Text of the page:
If not one of them was able to dig out one of the many nuggets of dirt on Johnson’s government, what other skeletons are there in Westminster’s closet that they – and we – don’t know about? It means the media are no watchdog at all.
But it is even worse if the media knew about the parties – or had heard rumours about them – but did not bring that information to public notice or failed to ferret out the truth.
Given the intimate professional, and sometimes romantic, connections between media and Westminster circles – the constant gossip, the vendettas – it seems unlikely in the extreme that not one correspondent knew the truth.
But why would they keep the information from us? What possible excuse could there be for such a failure?
It is true that there are sometimes technical or legal reasons for journalistic reticence, such as the danger of a defamation suit. But that seems an improbable explanation in this case. Johnson’s government was never going to sue over verifiably true revelations.
In other cases, journalists know things, such as indiscretions by senior politicians, but publication is hard to defend as in the public interest – though that doesn’t stop the tabloids from sometimes seizing a “gotcha” moment.
But again, that was not the issue here. Revelations that the government had broken its own rules – rules designed to protect public health – were most certainly in the public interest.
Doubtless more significant has been the need for journalists to keep sources inside the government happy – sometimes referred to as the problem of “access journalism”. Because political correspondents depend on senior politicians and their staff for juicy tidbits and exclusives, they have every incentive to stay on side.
That is even truer in the case of a prime minister and his or her inner circle – unless the government is already in serious trouble.
Loss of access
Picking such a fight is a very high-risk gamble for any political journalist. He or she can be excluded from briefings and contact with government officials. A political correspondent who loses all access to the government is effectively useless to their news organisation.
An example of a Westminster-media feud going public was the government’s decision to boycott ITV’s Good Morning Britain show after its host, Piers Morgan, began grilling government ministers a little too aggressively over their early failures in the handling of the Covid-19 pandemic.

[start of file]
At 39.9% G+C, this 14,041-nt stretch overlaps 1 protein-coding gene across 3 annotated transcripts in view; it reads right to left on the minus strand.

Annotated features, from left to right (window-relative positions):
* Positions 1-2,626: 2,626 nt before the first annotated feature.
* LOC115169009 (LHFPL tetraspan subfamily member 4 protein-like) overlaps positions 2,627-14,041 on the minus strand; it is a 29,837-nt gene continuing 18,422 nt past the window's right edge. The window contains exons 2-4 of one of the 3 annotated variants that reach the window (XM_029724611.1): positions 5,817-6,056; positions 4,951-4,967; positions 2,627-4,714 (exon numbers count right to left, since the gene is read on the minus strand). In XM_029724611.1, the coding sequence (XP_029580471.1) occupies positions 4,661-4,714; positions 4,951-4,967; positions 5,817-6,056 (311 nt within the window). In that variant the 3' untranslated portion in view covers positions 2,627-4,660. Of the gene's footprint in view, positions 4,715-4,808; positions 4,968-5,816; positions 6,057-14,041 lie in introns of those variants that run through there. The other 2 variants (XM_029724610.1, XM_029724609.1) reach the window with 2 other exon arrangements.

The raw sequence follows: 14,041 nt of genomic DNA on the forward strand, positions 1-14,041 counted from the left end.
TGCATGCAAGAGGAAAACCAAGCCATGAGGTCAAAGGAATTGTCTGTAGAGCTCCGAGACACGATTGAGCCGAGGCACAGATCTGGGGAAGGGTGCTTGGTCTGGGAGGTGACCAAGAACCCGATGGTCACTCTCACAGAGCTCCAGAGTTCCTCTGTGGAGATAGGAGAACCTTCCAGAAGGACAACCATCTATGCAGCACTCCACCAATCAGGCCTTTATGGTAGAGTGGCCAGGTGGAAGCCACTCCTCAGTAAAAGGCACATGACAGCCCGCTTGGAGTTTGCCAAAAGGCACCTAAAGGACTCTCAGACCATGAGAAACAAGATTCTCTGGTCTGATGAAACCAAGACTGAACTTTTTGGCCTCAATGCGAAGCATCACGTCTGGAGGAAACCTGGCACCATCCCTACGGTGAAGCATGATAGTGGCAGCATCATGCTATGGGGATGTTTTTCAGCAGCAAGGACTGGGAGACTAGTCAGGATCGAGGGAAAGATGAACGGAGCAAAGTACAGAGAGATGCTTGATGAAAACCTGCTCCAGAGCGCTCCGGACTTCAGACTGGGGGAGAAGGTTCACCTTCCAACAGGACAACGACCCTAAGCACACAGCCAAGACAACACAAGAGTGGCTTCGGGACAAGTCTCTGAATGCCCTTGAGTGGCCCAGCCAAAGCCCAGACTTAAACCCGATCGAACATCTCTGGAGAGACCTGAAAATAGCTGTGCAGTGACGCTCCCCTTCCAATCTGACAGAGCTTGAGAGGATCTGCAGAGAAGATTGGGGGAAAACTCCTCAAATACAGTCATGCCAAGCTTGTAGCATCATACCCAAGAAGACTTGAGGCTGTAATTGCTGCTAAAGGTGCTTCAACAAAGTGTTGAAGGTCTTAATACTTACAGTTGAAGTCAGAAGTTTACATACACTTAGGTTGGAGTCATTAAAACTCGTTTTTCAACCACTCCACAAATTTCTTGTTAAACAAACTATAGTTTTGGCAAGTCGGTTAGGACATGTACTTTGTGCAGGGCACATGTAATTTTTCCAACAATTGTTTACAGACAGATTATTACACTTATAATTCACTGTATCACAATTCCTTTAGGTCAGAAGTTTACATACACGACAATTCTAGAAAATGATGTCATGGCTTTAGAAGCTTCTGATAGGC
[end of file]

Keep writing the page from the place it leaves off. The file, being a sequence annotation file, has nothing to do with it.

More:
That was a rare case of the access system breaking down, with the dispute forced out into the open.
That makes it easy for a powerful prime minister to play them off against each other, making them worried their rivals will be given big stories while they are left out in the cold
Political reporters – in contrast to TV celebrities, such as Morgan – usually play by the rules because they are far more vulnerable to the loss of access and have less to gain from a public confrontation.
The BBC, ITV and Channel 4 political editors set the day’s political news agenda. If they upset the prime minister, they risk losing access to the very people who provide them with the vast majority of their stories.
That makes it easy for a powerful prime minister to play them off against each other, making them worried their rivals will be given big stories while they are left out in the cold. That would be career suicide – and governments such as Johnson’s know it.
That is why in practice, political correspondents tend to work as a pack. Either they all go on the attack together, as we see now, or they hold their fire collectively. If one or two break ranks, and the rest stick with the government, the risk-takers can come out of the confrontation professionally savaged, with their careers in ruins.
Rules of the game
But there is a further reason why political reporters are likely to have collectively kept their peace over the lockdown parties for so long. And that applies whether they work for papers on the right – the vast bulk of them – or those few that profess to be liberal or soft-left.